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Irish nationalists see UK election result as a step towards reunification

A ballot box is emptied at the Titanic Exhibition Centre, in Belfast, Northern Ireland, during the count for the 2024 General Election, Thursday, July 4, 2024
A ballot box is emptied at the Titanic Exhibition Centre, in Belfast, Northern Ireland, during the count for the 2024 General Election, Thursday, July 4, 2024 Copyright Liam McBurney/AP
Copyright Liam McBurney/AP
By Robert Hodgson
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The republican party Sinn Féin has hailed further gains in Northern Ireland as progress towards a single Irish state on the island, despite pro-UK unionist candidates winning a higher share of the vote overall.


Irish nationalist party Sinn Féin’s leader has hinted at a future unified Ireland after it became the largest party in Northern Ireland thanks to a drubbing suffered by the Democratic Unionist Party, although it failed to add to the seven of 18 constituencies it already held.

“The message of the people of the north of Ireland to the British government tonight is that change is happening, it is time to plan, it is time to prepare for a new future together on this island,” Sinn Féin leader and member of the Irish parliament in Dublin Mary Lou McDonald said today.

The DUP went into yesterday’s general election still reeling from the resignation in March of its leader Jeffrey Donaldson, charged with alleged historical sex offences which he denies. It lost three of its eight seats, and only narrowly fought off a challenge from Sinn Féin in East Londonderry.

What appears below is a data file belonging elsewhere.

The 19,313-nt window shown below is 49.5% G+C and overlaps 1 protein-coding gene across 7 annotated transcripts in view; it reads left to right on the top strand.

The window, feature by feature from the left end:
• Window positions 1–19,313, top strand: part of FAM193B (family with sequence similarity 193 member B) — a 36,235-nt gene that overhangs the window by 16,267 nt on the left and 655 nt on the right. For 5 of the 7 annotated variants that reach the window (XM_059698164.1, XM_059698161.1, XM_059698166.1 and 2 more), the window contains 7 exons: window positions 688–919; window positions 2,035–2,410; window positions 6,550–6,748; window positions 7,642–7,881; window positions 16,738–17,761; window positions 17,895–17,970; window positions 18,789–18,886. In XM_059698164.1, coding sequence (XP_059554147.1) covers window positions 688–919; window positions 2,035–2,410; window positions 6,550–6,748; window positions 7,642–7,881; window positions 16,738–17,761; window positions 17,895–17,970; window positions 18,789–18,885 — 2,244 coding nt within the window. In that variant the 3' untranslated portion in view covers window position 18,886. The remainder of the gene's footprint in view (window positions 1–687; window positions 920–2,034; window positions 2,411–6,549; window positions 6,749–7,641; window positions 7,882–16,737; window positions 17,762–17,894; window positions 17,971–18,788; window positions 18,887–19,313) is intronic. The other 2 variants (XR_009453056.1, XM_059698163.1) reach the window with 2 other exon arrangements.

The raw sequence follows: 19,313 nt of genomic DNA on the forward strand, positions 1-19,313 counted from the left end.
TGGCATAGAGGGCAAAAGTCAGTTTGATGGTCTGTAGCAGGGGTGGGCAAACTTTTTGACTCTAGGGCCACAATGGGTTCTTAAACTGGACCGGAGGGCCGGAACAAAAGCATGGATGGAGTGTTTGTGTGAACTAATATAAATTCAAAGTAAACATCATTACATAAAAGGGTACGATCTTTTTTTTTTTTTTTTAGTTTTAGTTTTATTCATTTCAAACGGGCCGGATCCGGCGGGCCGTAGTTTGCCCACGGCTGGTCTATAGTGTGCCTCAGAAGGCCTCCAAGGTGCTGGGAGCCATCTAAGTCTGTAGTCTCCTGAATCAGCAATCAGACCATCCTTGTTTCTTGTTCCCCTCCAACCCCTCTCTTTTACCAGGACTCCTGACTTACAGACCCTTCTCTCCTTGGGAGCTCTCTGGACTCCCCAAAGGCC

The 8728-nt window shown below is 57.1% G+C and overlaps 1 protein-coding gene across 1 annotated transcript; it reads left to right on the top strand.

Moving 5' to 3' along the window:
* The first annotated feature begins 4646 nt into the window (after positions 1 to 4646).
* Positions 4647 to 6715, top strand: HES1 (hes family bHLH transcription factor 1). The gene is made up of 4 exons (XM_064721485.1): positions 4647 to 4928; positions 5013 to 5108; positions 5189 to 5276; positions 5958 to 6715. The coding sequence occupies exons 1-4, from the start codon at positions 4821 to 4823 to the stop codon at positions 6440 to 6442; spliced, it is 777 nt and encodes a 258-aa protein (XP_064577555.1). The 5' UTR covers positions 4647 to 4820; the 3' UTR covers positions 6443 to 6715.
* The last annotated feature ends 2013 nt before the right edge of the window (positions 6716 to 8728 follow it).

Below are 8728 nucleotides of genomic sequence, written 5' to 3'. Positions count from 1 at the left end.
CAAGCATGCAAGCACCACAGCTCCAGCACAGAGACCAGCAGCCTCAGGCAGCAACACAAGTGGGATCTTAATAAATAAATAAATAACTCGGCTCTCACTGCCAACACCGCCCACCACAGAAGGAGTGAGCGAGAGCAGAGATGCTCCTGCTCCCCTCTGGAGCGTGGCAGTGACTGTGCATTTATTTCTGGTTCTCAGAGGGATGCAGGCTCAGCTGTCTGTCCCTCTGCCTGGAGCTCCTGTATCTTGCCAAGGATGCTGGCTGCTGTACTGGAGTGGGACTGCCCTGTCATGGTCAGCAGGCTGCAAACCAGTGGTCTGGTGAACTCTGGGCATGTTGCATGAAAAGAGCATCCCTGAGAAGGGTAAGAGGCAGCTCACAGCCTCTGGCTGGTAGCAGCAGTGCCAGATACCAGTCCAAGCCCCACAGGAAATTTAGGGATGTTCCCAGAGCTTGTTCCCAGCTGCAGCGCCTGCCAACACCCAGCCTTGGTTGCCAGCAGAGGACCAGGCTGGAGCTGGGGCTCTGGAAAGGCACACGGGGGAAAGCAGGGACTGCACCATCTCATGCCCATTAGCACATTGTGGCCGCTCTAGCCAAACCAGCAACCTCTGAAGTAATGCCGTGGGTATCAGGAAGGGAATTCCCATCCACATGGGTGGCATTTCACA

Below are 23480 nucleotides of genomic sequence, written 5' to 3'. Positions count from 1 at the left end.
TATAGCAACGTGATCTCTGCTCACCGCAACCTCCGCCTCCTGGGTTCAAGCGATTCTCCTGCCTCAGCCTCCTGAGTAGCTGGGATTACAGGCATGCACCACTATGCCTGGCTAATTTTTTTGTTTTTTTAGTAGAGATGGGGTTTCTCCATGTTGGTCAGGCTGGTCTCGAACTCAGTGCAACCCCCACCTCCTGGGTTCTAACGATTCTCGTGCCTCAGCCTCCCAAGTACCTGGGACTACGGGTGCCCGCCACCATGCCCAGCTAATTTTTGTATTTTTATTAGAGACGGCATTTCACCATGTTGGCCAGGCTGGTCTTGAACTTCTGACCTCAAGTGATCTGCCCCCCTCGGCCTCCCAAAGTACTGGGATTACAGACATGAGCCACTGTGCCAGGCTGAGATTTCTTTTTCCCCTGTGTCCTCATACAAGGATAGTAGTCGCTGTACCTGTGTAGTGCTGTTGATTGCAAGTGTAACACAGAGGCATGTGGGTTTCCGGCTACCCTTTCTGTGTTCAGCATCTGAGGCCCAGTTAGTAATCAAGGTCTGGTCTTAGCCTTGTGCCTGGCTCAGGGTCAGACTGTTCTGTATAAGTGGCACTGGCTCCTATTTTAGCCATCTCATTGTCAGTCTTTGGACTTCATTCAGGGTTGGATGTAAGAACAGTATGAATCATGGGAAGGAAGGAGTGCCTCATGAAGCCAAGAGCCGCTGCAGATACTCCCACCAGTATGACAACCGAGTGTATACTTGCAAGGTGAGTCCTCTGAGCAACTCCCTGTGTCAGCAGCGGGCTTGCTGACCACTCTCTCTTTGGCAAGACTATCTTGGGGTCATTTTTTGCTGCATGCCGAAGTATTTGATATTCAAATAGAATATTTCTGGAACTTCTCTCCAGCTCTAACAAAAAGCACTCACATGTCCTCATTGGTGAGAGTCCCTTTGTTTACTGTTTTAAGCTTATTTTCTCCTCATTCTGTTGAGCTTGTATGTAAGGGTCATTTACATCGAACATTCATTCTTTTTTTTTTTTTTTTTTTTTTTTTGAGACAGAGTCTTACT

The unionist party’s woes were compounded by Ian Paisley’s loss of the North Antrim constituency. His father, a firebrand cleric of the same name, was a DUP founder, and between them the family has been present in the UK parliament continuously since 1970.

Paisley was narrowly beaten by the septuagenarian Jim Allister who set up the Traditional Unionist Voice party in 2007 after quitting the DUP over its agreement to share power with Sinn Féin in the devolved parliament in Belfast. An independent took the North Down constituency with DUP support, and the Ulster Unionist Party won South Antrim.

The Alliance Party, which is non-sectarian (the Republican/Unionist divide has historically been a Catholic/Protestant split) and takes no position on the constitutional future of the province, also made waves by winning Donaldson’s old seat, Lagan Valley.

Sinn Féin had already passed a political milestone in the 2022 elections, becoming the largest party in Northern Ireland’s Stormont assembly. Its freshly elected MPs will not be taking up their lion’s share of the seats in Westminster, however, as the party considers rule from London illegitimate.

Just over 38% voted for republican parties (Sinn Féin’s winning 27% bolstered by support for the Social Democratic and Labour Party, which won two seats).

The DUP garned 22% of the vote, while the various unionist factions combined, though winning only eight seats, totalled nearly 45%. The Alliance accounted for the bulk of the rest, on a turnout of 57%.

According to the 1998 Good Friday Agreement that brought to an end three decades of political violence, an era known as ‘the troubles’, reunification of Northern Ireland with the Republic of Ireland to the south can only take place peacefully and if a majority of citizens on both sides of the border vote for it.

“The people have spoken,” McDonald said. “I want to thank every person who came out and put their X beside a Sinn Féin candidate to get behind our positive vision for a better future in a new Ireland.”

The complicated politics of Northern Ireland created a thorny political problem during the Brexit process.

The Good Friday Agreement requires an open border between the north and south, although the frontier now separates the UK from the EU. An Irish Sea trade border came into force in 2021, avoiding the need for a hard border on the island in a political fudge bitterly opposed by the DUP.

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